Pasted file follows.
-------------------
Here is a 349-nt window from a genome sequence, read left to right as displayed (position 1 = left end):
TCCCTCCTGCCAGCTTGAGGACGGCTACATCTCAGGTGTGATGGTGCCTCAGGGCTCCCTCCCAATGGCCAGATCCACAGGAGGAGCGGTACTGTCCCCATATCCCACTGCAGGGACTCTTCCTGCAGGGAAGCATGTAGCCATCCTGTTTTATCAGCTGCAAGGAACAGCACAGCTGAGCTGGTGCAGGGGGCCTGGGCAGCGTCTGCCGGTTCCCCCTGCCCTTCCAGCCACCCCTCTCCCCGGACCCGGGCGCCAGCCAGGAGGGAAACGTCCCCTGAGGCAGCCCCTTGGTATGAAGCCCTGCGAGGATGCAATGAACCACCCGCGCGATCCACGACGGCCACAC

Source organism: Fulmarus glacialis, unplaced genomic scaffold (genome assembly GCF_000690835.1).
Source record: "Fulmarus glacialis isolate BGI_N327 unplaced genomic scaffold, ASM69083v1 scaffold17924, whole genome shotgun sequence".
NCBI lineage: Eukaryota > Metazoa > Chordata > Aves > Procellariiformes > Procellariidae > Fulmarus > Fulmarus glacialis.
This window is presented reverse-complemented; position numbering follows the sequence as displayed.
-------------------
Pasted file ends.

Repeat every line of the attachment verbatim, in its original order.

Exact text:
Here is a 349-nt window from a genome sequence, read left to right as displayed (position 1 = left end):
TCCCTCCTGCCAGCTTGAGGACGGCTACATCTCAGGTGTGATGGTGCCTCAGGGCTCCCTCCCAATGGCCAGATCCACAGGAGGAGCGGTACTGTCCCCATATCCCACTGCAGGGACTCTTCCTGCAGGGAAGCATGTAGCCATCCTGTTTTATCAGCTGCAAGGAACAGCACAGCTGAGCTGGTGCAGGGGGCCTGGGCAGCGTCTGCCGGTTCCCCCTGCCCTTCCAGCCACCCCTCTCCCCGGACCCGGGCGCCAGCCAGGAGGGAAACGTCCCCTGAGGCAGCCCCTTGGTATGAAGCCCTGCGAGGATGCAATGAACCACCCGCGCGATCCACGACGGCCACAC

Source organism: Fulmarus glacialis, unplaced genomic scaffold (genome assembly GCF_000690835.1).
Source record: "Fulmarus glacialis isolate BGI_N327 unplaced genomic scaffold, ASM69083v1 scaffold17924, whole genome shotgun sequence".
NCBI lineage: Eukaryota > Metazoa > Chordata > Aves > Procellariiformes > Procellariidae > Fulmarus > Fulmarus glacialis.
This window is presented reverse-complemented; position numbering follows the sequence as displayed.